Do You Get The Weekend Blahs?

Weekends can be a challenge when you have ADHD.  This might sound counterintuitive, as surely the stressors of a busy work week are trickier than a leisurely weekend

However, ADHDers can find unstructured time unsettling.  Although you might resist the idea of structure, people with ADHD actually do very well with it. [Read more…]

ADHD and Dopamine

ADHD and DopamineDid you know that the brain of a person with ADHD doesn’t produce as much dopamine as someone without ADHD? This shortage affects the anterior frontal cortex part of the brain and impacts attention and focus and impulsivity, mood, and motivation…core symptoms of ADHD.

The way ADHD medications work is by positively affecting dopamine levels. For example, Ritalin and Adderall work by blocking dopamine and norepinephrine reuptake so the dopamine that is produced stays in the synapse for longer. Adderall causes more neurotransmitters to be produced.

When your brain doesn’t have enough dopamine, it craves it. You might find yourself driven to do activities that aren’t particularly healthy, like overeat on carbs, smoke cigarettes, drink alcohol, drive fast, have extramarital affairs, over spend or take street drugs.

However, there are things you can do to increase the levels of dopamine in your brain in a healthy and natural way.

1) Exercise

When you exercise your brain produces more dopamine. Find an exercise you love and do it every day.

2) Take Omega 3

Omega 3 increases your levels of dopamine. Take a supplement as well as including more Omega 3 rich foods in your diet.

3) Meditate

When you meditate you also increase your dopamine levels.

4) Vitamin C

Include lots of Vitamin C in your diet. Vitamin C is very helpful in ensuring the dopamine synapses is working well.

5) Eat foods that raise dopamine levels contain the amino acid phenylalanine, once eaten the body converts it to tyrosine and then tyrosine manufactures dopamine. Include beef, pork, lamb, poultry, fish, nuts and seeds in your diet as these are all good sources of phenylalanine.

6) Your body needs iron and vitamin B6 to convert food from phenylalanine to dopamine. So get your iron levels tested by your doctor, if they are low ask about taking a supplement. In one study researchers found that 84% of the children with ADHD had an iron deficiency, so it’s worth finding out.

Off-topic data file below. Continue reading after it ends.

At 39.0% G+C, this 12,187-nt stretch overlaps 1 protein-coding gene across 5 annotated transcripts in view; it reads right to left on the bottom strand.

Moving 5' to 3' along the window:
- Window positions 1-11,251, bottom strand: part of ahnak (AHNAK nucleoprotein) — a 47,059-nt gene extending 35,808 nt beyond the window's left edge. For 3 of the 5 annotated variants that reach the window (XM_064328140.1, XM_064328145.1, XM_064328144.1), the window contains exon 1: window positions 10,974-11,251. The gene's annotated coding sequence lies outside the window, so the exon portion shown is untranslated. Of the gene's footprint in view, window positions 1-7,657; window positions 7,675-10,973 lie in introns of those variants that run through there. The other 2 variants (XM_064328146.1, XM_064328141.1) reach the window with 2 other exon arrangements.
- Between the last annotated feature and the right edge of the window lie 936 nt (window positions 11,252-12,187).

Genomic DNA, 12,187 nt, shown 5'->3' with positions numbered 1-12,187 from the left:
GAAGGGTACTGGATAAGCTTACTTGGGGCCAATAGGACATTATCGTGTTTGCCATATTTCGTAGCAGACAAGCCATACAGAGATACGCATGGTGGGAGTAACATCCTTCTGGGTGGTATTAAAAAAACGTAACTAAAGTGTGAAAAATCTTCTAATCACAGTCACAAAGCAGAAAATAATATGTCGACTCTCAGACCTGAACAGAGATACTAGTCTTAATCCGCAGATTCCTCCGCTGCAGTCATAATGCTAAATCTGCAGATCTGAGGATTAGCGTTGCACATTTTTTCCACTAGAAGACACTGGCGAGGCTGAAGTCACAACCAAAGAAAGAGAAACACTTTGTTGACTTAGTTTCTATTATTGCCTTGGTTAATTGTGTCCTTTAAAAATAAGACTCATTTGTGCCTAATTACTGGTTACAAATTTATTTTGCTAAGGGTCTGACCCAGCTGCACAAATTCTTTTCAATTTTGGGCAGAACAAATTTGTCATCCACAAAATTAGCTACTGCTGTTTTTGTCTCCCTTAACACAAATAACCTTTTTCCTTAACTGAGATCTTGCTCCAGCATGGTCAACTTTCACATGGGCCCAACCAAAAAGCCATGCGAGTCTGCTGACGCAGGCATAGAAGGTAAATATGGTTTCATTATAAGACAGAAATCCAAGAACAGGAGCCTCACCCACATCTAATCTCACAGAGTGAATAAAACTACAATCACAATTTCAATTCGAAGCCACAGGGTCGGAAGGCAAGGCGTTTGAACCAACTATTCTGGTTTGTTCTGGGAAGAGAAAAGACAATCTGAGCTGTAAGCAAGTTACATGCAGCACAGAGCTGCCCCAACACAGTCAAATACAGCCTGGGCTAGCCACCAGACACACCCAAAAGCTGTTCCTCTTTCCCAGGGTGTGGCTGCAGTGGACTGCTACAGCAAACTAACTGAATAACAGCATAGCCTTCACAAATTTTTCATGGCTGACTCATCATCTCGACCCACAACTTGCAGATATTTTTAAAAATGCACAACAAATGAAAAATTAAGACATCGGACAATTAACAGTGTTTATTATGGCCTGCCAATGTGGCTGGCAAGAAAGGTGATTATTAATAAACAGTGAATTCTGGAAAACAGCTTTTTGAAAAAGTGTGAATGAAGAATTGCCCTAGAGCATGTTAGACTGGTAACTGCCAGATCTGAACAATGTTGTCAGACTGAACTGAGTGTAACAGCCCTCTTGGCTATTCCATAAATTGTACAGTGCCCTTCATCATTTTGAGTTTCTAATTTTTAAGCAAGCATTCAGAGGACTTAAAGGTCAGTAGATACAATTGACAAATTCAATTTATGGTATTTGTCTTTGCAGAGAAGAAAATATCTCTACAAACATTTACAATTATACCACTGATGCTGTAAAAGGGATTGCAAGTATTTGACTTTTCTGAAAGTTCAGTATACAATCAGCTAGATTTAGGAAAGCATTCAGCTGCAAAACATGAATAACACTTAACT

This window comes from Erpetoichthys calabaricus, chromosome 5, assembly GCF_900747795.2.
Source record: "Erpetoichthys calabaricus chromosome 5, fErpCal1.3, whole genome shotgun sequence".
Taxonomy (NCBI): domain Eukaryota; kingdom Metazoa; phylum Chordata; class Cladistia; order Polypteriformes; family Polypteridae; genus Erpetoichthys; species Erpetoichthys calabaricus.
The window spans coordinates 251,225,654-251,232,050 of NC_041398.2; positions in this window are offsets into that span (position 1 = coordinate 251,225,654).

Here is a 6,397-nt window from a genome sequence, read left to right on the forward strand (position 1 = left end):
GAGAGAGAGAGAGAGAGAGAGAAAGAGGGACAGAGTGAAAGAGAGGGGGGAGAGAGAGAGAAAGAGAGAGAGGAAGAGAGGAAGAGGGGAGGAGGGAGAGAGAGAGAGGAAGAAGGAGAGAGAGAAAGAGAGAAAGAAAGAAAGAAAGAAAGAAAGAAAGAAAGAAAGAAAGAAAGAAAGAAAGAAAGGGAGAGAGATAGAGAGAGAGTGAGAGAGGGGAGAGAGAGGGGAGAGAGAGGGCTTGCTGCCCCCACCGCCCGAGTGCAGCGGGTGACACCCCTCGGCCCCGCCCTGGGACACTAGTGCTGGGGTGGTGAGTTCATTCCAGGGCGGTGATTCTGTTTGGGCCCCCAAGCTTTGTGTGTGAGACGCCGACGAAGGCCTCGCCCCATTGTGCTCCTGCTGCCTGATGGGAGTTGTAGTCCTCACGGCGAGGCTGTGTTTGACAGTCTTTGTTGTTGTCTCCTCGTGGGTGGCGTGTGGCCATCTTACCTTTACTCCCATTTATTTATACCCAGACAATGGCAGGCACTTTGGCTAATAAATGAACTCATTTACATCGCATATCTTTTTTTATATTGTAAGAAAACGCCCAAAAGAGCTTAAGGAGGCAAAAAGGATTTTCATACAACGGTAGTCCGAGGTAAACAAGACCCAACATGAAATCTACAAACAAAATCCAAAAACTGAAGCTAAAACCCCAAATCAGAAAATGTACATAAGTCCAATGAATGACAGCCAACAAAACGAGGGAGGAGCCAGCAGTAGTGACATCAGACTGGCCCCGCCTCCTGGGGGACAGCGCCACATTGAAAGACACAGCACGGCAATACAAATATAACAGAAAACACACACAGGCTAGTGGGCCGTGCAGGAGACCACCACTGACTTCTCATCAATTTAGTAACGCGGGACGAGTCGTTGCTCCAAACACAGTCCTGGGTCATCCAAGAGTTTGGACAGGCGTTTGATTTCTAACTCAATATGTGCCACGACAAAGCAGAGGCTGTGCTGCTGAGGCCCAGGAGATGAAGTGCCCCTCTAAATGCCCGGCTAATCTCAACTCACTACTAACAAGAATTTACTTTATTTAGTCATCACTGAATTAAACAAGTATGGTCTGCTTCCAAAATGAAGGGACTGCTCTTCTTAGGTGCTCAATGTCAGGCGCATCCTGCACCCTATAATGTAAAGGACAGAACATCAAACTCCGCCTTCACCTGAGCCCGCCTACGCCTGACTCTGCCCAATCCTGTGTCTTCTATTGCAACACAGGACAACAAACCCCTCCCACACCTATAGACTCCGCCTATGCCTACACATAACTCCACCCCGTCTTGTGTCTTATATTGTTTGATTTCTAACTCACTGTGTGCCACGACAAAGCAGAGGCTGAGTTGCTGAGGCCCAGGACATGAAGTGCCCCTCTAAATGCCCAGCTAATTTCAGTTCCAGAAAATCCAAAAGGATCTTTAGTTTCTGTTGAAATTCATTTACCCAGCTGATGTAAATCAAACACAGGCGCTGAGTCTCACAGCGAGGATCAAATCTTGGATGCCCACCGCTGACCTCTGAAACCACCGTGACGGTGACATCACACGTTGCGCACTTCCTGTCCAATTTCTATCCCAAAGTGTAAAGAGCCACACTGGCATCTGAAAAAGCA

7) Sleep

When you sleep you don’t use much dopamine, which means your dopamine levels increase overnight ready for the new day.

8) Reduce stress… stress depletes dopamine.

ADHD and Bipolar Disorder

 

Approximately 20 percent of ADHD adults also have Bipolar Disorder. It’s difficult to differentiate between the 2 conditions as some symptoms are the same. For example: ADD is diagnosed by elevated levels inability to concentrate, impulsivity, distractibility and hyper-activeness. During a manic episode someone with Bipolar Disorder experiences high levels of impulsivity and hyper- activeness.

People with ADD can be inattentive and during a depressed mood someone with Bipolar Disorder may also experience this inattentiveness.

However, there are lots of differences too.

ADD usually appears in childhood (although not always diagnosed in childhood) and is consistently present lifetime.

Bipolar Disorder (with some exceptions) usually appears in the very late teens or early 20’s. There are long periods of ‘normal’ mood levels. As well as experiencing the intense highs and lows that are characteristic of Bipolar.

In both ADHD and Bipolar Disorder there are swings from one mood to another. But while someone with ADHD experiences more intense moods than a peer with ADHD, there moods are still deemed ‘normal’. By contrast someone with Bipolar experience intense moods, swinging from an incredible high and happy mood or mania to a deep low depression.

People with ADHD’s emotions and moods are connected to life events. So if something happy happens they feel joyful, if a sad event happens they feel sad. This differs from someone with Bipolar Disorder as their moods are not connected to events in their life.

There is no reason to feel scared or fearful if you think you have one or both ADHD and Bipolar disorder. Both can be managed, and you can enjoy a happy and fulfilling life. However like all conditions it’s important to first understand what you are dealing with and then it can be treated  according, so visit your doctor to begin the diagnosis process.